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Nucleic Acids Res. 2019 Jun 5. pii: gkz484. doi: 10.1093/nar/gkz484. [Epub ahead of print]

Identification of LARK as a novel and conserved G-quadruplex binding protein in invertebrates and vertebrates.

Niu K1,2, Xiang L1,2, Jin Y1,2, Peng Y1,2, Wu F1,2, Tang W1,2, Zhang X1,2, Deng H1,2, Xiang H1,2, Li S1,2, Wang J3, Song Q4, Feng Q1,2.

Author information

1
Guangdong Provincial Key Laboratory of Insect Developmental Biology and Applied Technology, Institute of Insect Science and Technology, School of Life Sciences, South China Normal University, Guangzhou 510631, China.
2
Guangzhou Key Laboratory of Insect Development Regulation and Application Research, Institute of Insect Science and Technology, School of Life Sciences, South China Normal University, Guangzhou 510631, China.
3
Department of Entomology, University of Maryland, College Park, MD 20742, USA.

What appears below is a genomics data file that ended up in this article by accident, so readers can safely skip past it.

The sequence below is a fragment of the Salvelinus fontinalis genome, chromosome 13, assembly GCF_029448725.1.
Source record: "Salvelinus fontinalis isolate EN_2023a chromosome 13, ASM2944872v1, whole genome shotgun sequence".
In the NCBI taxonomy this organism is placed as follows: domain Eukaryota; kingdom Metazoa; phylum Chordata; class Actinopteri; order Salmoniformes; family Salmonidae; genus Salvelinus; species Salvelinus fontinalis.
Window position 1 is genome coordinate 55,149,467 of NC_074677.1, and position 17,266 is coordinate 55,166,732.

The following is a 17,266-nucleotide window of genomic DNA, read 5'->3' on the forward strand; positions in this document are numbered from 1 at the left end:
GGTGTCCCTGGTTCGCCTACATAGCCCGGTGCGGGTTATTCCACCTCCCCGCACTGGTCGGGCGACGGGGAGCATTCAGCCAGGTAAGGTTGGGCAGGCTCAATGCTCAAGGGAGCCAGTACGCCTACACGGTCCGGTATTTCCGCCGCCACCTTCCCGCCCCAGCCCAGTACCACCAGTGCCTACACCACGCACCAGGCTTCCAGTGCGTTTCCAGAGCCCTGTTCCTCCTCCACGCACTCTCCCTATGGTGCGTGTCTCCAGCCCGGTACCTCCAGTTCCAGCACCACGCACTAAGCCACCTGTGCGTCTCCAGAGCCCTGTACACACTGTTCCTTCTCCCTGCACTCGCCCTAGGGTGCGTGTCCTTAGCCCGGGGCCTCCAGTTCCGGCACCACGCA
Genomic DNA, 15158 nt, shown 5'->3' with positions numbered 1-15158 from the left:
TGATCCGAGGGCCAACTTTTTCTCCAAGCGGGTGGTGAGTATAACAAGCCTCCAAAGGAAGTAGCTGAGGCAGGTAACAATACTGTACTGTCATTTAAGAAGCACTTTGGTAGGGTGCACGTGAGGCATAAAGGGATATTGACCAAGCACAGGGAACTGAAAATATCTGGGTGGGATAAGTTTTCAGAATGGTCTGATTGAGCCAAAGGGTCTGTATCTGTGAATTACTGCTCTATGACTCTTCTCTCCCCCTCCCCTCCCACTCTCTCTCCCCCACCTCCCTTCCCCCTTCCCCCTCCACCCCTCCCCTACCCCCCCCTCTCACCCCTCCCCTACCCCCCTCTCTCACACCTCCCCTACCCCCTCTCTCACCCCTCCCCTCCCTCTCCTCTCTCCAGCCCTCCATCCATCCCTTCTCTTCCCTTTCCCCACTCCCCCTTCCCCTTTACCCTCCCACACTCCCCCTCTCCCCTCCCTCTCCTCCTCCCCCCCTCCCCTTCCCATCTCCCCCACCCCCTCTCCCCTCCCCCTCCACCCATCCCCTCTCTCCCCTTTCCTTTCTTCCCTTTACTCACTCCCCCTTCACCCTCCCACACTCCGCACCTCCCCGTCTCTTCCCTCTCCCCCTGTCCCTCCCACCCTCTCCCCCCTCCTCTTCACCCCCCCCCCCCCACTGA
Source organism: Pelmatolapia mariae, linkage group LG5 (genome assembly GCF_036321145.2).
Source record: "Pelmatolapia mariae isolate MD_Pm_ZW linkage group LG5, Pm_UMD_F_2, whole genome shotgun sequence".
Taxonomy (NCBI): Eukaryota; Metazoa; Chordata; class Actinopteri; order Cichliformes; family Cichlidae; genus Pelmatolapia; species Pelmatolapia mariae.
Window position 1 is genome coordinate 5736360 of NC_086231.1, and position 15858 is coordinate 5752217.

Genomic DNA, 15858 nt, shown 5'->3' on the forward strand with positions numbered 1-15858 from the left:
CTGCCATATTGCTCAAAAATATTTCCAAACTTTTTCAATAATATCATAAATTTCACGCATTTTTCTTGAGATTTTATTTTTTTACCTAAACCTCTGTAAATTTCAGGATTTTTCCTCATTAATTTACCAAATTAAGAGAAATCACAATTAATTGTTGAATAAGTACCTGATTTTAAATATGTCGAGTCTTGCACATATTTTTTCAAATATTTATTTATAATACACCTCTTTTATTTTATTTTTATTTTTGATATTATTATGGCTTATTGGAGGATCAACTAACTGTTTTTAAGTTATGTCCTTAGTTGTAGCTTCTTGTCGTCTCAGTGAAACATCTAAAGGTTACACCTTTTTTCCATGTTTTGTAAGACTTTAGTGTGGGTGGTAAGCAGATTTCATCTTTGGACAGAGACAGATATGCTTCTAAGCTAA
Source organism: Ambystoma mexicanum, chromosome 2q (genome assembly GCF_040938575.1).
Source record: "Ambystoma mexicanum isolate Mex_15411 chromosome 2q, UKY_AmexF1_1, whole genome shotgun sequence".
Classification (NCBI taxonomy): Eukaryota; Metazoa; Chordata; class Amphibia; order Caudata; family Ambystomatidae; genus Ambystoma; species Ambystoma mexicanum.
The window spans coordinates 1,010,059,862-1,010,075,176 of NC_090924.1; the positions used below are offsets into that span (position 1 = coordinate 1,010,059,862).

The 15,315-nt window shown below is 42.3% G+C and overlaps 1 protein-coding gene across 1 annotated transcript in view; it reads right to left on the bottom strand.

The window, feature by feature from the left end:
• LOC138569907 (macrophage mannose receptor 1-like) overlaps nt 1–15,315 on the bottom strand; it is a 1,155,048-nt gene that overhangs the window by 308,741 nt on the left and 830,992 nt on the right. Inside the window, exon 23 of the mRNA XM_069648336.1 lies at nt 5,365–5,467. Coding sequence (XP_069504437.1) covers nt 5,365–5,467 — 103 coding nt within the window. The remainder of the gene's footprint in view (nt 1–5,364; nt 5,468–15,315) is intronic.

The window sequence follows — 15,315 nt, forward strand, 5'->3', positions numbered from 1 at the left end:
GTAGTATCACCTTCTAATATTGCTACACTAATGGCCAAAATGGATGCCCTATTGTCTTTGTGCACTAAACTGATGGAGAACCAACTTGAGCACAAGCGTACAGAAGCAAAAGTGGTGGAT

4
Division of Plant Sciences, University of Missouri, Columbia, MO 65211, USA.

Abstract

Double-stranded DNAs are usually present in the form of linear B-form double-helix with the base pairs of adenine (A) and thymine (T) or cytosine (C) and guanine (G), but G-rich DNA can form four-stranded G-quadruplex (G4) structures, which plays important roles in transcription, replication, translation and protection of telomeres. In this study, a RNA recognition motif (RRM)-containing protein, BmLARK, was identified and demonstrated to bind G4 structures in the promoters of a transcription factor BmPOUM2 and other three unidentified genes of Bombyx mori, as well as three well-defined G4 structures in the human genes. Homologous LARKs from Bombyx mori, Drosophila melanogaster, Mus musculus and Homo sapiens bound G4 structures in BmPOUM2 and other genes in B. mori and H. sapiens. Upon binding, LARK facilitated the formation and stability of the G4 structure, enhancing the transcription of target genes. The G4 structure was visualized in vivo in cells and testis from invertebrate B. mori and vertebrate Chinese hamster ovary (CHO) cells. The results of this study strongly suggest that LARK is a novel and conserved G4-binding protein and that the G4 structure may have developed into an elaborate epigenetic mechanism of gene transcription regulation during evolution.

PMID:
31165881
DOI:
10.1093/nar/gkz484

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